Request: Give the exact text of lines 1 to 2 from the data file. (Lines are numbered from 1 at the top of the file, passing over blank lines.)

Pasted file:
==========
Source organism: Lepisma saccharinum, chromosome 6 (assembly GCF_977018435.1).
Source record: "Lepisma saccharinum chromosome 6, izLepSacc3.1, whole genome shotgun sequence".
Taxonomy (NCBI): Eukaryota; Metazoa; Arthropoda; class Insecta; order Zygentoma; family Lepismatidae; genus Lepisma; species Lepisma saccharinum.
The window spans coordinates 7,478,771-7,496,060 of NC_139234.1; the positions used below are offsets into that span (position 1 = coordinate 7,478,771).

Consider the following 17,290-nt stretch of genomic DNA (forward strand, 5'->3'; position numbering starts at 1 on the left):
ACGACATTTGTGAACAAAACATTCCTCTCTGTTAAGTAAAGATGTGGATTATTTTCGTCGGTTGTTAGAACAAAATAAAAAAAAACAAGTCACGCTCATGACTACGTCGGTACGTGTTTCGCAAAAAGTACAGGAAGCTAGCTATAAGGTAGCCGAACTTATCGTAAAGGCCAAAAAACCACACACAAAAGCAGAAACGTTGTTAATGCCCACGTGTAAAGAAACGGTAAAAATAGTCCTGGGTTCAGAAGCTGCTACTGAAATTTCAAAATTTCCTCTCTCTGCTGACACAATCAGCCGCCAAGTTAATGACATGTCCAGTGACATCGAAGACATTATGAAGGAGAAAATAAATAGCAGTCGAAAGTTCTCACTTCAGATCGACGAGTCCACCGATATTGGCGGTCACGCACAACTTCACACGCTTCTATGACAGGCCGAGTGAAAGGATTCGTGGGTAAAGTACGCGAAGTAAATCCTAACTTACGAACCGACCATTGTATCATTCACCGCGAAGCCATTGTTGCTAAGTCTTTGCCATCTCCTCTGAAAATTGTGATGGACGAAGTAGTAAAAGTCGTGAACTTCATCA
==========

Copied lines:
Source organism: Lepisma saccharinum, chromosome 6 (assembly GCF_977018435.1).
Source record: "Lepisma saccharinum chromosome 6, izLepSacc3.1, whole genome shotgun sequence".